At another hotel, the bill was written in pencil on a piece of blank, torn-off scrap of paper, and it was too much by 75 Euros. But they spoke no English, and I didn't know enough Italian, so after a while I gave up and paid them the money. Needless to say I didn't get a receipt. This was in such a tiny town that they may not have had any police. What could I have done?


Nothing more that what you have done. Unless you want to call the Guardia di Finanza.

I mean, the restaurant, or hotel, or shop owner knows all to weel what the risks are, and the customer doesn't risk anything. So if the guardia di finanza comes, well, too bad for the bad guy that didn't give you the receipt.

One thing I want to point out is that this rule shouldn't make anyone feel like they can be policeman too.

You are the customer, entitled to get a receipt, but you are not the tax patrol police.
If the shop owner doesn't want to give a regular receipt to you, what else can you do - other than calling the GdF and be involved on denounces, and long written reports?- beat them up?

Call the army?


www.il-girasole.com

"Your mind not only wanders, it sometime leaves completely..."
 
Posts: 2471 | Location: Cortona, Tuscany, Italia | Registered: 29 October 2002Report This Post

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According to the Italian State Tourist Board, or at least its web site, the fee for a customer not having the receipt upon request is 155 Euros.

http://www.italiantouristboard.co.uk/it/ind/i78.html

The site also indicates it is the obligation of the foreign tourist to get the receipt.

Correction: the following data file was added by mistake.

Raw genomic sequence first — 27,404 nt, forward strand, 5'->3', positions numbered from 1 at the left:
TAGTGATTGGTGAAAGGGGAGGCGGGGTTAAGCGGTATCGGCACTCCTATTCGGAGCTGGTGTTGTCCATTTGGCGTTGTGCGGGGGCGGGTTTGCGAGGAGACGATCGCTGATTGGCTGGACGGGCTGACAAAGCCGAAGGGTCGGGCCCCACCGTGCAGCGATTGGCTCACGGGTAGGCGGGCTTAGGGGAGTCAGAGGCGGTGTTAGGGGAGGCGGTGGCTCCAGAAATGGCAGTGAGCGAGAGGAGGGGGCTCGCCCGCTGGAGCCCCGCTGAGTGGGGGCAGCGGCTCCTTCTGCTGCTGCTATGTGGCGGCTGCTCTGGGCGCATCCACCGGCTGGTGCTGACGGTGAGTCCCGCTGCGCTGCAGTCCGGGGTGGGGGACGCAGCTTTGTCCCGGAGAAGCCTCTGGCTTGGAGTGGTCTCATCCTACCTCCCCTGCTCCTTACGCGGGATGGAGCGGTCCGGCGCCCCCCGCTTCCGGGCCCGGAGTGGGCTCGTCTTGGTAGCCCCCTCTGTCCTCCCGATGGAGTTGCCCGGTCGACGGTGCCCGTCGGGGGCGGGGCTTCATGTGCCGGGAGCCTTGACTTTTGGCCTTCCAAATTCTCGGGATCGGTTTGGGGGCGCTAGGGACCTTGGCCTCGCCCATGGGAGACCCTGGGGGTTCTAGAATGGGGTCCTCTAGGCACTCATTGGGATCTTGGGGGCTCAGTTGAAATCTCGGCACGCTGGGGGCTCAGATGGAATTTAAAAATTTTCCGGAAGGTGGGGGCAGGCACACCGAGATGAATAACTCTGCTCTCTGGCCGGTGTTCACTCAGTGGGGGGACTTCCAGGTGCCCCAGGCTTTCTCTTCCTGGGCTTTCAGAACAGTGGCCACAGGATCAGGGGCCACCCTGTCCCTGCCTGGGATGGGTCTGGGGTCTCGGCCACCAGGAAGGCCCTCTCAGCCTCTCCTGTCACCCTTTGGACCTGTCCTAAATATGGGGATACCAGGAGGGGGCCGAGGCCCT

Posts: 1147 | Registered: 22 August 2004Report This Post

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Slow Traveler
Picture of Jonathan
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quote:
is 155 Euros.


The site actually says 'up to €155'

Jonathan
 
Posts: 4537 | Location: Stroud, UK | Registered: 18 November 2001Report This Post

Gathering Hero

Slow Traveler
Picture of Jane
posted Hide Post
quote:
Originally posted by Sydney Girl:
OK may I ask another question about receipts?
I know they are policed in the big cities but are they policed in the villages or smaller towns? Anyone have any experiences about small towns?


The experience I started this thread with was in a small town just yesterday.
 
Posts: 8161 | Location: San Diego, CA | Registered: 26 June 2001Report This Post
Traveler
posted Hide Post
This has happened to me as well - I went to the bar downstairs from my work and got an ice cream. I knew them so I knew they wouldn't overcharge me and I was in a hurry so I didn't ask (or didn't care) about the receipt.

Two men in plain clothes stopped us right outside the bar and asked for the receipt, which I didn't have. Worse, I had changed ice cream that day (I think a Cornetto instead of an ice pop, etc.) so I couldn't even tell them how much I had paid! Che figura...

They made us go back inside and the workers had to issue (a new) receipt. I was scolded properly.

From what I was told by them, there are a few things to consider when keeping receipts:
- You keep it until consumption, especially in the case of food. (I hadn't eaten my ice cream so I still should have had it in my possession.)
- You have to leave the establishment with the receipt even if you did consume the good-product (i.e., Alessandra leaving the restaurant)

I've never heard of anyone actually getting a fine, but it can happen! Just be sure and throw your receipts away at the end of the day at home, if you want to be sure.

I never keep mine.
 
Posts: 79 | Location: Milan, Italy | Registered: 06 January 2007Report This Post

Slow Traveler
Picture of JDeQ
posted Hide Post